Tuesday, December 02, 2003


I got to play with an Eyetoy (warning: irritatingly Flashy site) over Thanksgiving. For those without the patience to sit through Flash, it's a peripheral for the Playstation 2 that uses a camera to image you, and places you on the screen, interacting with the graphical elements, such as baddies. It's a load of fun, or at least it was for an hour or so, playing the fairly ditzy games that come with it. It's a brilliant idea and reasonably well implemented, and should give pause to the school of thought that worries that kids sitting in front of their PS2 aren't getting enough exercise. Of course, it awaits a real game that uses it, or a mod that can run the Eyetoy interface at the same time as a standard game, with some set of motions transforming into the standard two-hand controller.

For larger reasons, it's an interesting interface. It's not really virtual reality - you're still watching the action on the same screen as before. But it's not quite just another input device; your actions are being directly transferred into the virtual world. I saw a video game once in an arcade. It was a kung-fu fighting game, and, like the Eyetoy, the input device was your body, watched by a camera. To punch, you moved your hand forward; to advance, you moved your foot forward, etc. But it wasn't exactly the same, because there was a translation. A small move forward of your hand translated into a dramatic punch by your virtual avatar. With Eyetoy, your actions are identical on the screen, and in a more immediate and real sense, that's "you" up there.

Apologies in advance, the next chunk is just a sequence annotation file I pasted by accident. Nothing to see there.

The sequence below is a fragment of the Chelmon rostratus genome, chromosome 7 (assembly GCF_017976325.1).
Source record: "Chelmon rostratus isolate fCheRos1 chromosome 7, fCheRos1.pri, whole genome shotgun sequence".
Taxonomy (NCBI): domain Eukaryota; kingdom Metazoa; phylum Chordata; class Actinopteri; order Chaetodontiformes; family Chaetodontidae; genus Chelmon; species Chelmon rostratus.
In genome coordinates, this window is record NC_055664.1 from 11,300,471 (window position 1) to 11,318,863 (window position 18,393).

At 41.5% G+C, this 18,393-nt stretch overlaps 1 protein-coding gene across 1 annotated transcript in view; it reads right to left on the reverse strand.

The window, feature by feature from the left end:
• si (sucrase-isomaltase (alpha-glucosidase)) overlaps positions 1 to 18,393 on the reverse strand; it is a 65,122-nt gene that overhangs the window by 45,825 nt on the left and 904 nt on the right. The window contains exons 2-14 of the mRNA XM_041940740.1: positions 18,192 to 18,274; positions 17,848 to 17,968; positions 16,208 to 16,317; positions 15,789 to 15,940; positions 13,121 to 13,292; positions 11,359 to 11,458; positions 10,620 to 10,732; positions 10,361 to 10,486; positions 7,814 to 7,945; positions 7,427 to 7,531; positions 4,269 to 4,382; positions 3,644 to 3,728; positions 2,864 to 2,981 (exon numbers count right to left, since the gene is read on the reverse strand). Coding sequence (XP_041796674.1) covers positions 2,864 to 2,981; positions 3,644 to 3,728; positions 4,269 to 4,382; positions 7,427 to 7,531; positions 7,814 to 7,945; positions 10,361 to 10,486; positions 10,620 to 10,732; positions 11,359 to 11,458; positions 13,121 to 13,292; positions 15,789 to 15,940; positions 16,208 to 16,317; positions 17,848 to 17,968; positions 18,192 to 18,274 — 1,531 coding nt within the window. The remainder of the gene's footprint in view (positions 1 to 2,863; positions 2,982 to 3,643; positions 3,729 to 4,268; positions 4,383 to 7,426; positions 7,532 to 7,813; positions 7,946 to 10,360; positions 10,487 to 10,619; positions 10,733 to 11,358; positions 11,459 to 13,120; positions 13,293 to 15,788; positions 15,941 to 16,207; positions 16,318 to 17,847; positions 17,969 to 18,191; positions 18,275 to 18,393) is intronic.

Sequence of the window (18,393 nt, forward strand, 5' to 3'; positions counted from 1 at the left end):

Virtual reality has been a hit in the movies for decades, but still struggles as an actual technology. One reason may be that it holds so closely to the central architecture of a surrounding world that encompasses your actions. But the potential vocabulary of physical actions, animated responses, and interfaces can be much richer than that, and, as the Eyetoy proves, there are other points in the design space worth exploring.